Allow me to interject here. When did they start segregating the boys and the girls? It wasn't only in the lunch line. In the hall as we were waiting to go in, classes would walk by single-file with all the girls in the front then the boys. Shouldn't we be teaching harmony among all sexes? I have fond memories of "accidentally" running into Keisha Cantrell at the water fountain after school, hoping she'd smile at me or talk to me. That was the only thing getting me out of bed in the mornings for the majority of my fourth thru seventh grade years. I'm for desegregated, coed campuses. And dorms!

Getting back to Wednesday, first up on the lunch line were beverages. Juice, milk, or chocolate milk. What, no soft drinks? What an outrage. I chose chololate milk. It was like a half pint. Next up was a cooler of all kinds of ice cream--popsicles, push ups, ice cream cups, etc.

Figuring a little conversation would divert attention away from my girls' line faux pas, I exclaimed, "We get to have ice cream!?" The kid in front of me answered, "Yeah. You can get a slushy, too." He also told me to make sure I got an ice cream spoon, which turned out to be a flat, thin piece of wood. Yes! My first day and I'd already made a friend. Although I forgot to ask his name, and later on when we were eating I was looking around the lunchroom but didn't recognize him.

The buffet choices for the day were quesadillas or taco salad. I chose taco salad. With the ice cream and milk, I was quickly running out of room on my tiny plastic tray. I glanced around at some of the other kids to see where they were putting the food on their trays.

Then it was time to pay. Kywana had told me lunch was $2.75. So I was a little surprised when the lunch lady called out "$3.25." Apparently, the ice cream was an extra fifty cents. Glad I didn't get two.

The rest of my fears were eased when I found that Kywana Jr. had saved us all seats. The kids weren't allowed to talk that day because apparently they'd misbehaved or something. Although as guests, we were allowed to talk.

I found out later that they don't get to talk for the first ten minutes of lunch anyway. That seemed a bit excessive. Although I remember when I was in fourth grade, we had this big traffic light in the lunchroom. Kinda like in Mister Rogers' house, but not as fun. The light was supposedly a noice detector. If it was on green, we were being quiet. Yellow meant we were getting loud. And if it went to red, this really large teacher would stand up and yell "It's red!!!" and we couldn't talk for the rest of the day.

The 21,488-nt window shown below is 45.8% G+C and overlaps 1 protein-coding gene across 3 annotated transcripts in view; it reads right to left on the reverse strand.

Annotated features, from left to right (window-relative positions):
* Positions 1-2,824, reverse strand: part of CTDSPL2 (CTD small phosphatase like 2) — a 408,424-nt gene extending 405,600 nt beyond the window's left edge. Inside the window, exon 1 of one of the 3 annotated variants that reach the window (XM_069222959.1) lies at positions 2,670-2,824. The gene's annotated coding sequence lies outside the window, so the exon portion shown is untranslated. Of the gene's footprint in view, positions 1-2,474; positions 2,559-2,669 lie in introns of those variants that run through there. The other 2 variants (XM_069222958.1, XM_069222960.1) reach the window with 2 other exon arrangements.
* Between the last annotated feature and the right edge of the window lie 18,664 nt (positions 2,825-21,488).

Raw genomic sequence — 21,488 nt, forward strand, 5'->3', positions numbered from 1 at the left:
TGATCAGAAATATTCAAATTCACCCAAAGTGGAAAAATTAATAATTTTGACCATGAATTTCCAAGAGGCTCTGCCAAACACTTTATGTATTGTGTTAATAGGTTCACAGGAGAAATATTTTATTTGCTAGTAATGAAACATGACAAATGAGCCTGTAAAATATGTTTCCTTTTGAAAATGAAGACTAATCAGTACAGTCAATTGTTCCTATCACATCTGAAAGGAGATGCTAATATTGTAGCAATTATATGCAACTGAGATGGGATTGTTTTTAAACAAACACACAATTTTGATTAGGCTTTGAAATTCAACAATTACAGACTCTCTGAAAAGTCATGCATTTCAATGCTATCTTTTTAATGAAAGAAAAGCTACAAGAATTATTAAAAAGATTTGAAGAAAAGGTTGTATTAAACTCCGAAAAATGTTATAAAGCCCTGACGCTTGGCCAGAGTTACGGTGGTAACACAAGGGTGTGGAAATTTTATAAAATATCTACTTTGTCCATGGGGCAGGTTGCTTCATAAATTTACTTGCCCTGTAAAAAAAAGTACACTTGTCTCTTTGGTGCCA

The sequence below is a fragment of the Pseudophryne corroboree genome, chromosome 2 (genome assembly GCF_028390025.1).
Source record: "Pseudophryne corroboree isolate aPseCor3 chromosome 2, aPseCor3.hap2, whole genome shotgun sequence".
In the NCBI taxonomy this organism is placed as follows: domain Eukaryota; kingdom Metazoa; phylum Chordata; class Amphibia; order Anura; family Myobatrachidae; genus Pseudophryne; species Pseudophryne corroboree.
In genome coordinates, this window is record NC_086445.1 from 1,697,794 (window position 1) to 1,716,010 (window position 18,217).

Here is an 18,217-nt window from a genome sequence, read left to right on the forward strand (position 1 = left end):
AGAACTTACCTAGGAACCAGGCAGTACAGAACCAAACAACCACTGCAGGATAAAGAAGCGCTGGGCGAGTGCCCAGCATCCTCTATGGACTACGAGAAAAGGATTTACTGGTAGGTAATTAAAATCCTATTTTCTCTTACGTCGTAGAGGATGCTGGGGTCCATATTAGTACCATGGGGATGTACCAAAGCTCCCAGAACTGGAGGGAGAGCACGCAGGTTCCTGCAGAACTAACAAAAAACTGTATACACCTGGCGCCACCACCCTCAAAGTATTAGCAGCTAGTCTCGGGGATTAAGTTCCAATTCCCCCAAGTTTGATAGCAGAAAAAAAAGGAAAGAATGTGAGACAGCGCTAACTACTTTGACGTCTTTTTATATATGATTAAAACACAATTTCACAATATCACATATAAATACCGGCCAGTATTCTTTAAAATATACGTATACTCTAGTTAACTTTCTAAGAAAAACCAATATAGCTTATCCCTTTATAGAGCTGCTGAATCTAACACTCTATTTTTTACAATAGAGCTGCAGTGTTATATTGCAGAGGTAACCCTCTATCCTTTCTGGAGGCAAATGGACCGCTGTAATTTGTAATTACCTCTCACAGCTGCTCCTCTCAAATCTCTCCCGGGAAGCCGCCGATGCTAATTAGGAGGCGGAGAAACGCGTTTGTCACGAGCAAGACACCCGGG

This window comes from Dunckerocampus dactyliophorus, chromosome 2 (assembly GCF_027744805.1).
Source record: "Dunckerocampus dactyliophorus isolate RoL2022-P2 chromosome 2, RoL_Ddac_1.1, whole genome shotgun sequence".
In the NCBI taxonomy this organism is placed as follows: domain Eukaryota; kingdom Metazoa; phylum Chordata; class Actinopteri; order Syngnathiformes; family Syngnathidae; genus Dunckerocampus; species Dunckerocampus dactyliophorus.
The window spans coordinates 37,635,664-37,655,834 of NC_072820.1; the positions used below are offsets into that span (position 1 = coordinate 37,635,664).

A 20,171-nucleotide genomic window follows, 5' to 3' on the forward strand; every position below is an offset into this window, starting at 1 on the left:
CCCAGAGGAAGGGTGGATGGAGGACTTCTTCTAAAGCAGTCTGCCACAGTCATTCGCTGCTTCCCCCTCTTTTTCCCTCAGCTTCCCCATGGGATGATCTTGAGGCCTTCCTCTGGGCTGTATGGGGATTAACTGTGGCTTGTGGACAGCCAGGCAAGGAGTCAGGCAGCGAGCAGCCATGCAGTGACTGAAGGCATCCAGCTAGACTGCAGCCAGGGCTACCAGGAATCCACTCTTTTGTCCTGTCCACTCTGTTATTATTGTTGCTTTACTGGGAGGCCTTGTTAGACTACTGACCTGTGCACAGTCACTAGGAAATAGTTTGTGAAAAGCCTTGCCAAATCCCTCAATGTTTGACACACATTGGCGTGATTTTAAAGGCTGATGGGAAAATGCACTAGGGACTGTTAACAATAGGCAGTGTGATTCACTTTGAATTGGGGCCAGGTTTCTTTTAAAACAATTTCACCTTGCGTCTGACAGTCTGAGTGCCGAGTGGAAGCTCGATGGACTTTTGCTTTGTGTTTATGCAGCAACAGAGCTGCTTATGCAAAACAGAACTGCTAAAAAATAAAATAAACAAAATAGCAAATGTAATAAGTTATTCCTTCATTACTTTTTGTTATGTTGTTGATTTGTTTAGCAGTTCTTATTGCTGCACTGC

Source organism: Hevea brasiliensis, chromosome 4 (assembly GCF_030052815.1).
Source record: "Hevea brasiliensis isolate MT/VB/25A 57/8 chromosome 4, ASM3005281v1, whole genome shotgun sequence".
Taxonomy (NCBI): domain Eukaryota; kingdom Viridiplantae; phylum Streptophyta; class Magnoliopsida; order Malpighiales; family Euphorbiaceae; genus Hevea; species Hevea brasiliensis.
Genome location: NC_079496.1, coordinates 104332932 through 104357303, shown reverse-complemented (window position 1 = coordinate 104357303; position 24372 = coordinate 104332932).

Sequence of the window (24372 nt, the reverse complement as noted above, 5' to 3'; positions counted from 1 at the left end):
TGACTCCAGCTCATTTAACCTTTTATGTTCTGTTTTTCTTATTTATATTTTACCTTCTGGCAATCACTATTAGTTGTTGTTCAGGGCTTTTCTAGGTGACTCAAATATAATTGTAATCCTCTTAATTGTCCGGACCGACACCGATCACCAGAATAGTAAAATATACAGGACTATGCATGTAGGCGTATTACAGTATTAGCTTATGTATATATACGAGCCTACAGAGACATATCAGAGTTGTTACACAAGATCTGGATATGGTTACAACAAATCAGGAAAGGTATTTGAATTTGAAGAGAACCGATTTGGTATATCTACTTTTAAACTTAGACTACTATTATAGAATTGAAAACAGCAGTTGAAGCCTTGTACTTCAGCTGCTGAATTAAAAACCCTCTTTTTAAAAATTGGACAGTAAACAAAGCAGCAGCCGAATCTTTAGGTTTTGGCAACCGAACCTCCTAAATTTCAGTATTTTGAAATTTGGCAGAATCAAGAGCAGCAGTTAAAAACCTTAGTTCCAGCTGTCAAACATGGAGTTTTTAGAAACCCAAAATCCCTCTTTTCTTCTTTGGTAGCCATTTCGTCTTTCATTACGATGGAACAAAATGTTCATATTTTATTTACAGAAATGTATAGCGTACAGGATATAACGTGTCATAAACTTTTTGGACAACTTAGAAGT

The whole traffic light thing was a bit confusing later in life, as you might imagine. I remember when I started driving and I ran thru a red light, Dad yelled, "Bone! What are you doing?" And I told him, "Shhh! It's red." None of this paragraph is true.

Anyway, back to my story. When I was done eating, I showed the kids how to make a little trash can out of an empty milk carton. Then lunchtime was over. We lined up, deposited our trays in the trash can, and exited the lunchroom single-file.

After that experience, as you might imagine, the rest of my weekend paled in comparison. But to quickly recap, Thursday night, I hung out with the Darryls. The highlight of the evening occurred as I noticed Wolfgang taking an abnormal interest in the outcome of the Oregon State/Stanford game.

Wolfgang: "If Oregon State covers, I win $155."
Me: "Wow. That's pretty good."
Wolfgang: "Yeah. Then I'll only owe the bookie thirty bucks."

Yeah, he has a bit of a problem. Unfortunately for him, Oregon State lost.

I took off work Friday--the Friday before the first Bama game. No it isn't a state holiday, yet. Then Saturday, my beloved Crimson Tide defeated Clemson 34-10! Some of the Bama faithful were understandably exhausted from lots of cheering. This picture was taken shortly after Bama's first touchdown:



OK, so 95% uninhibited bachelor tales. 5% cute nephew blog.

"We learned wondrous things from our teacher so nice. Sat on marshmallow desks with teddy bear smiles. The world seemed to all make sense. But that sense seems to slowly fade, after the third grade..."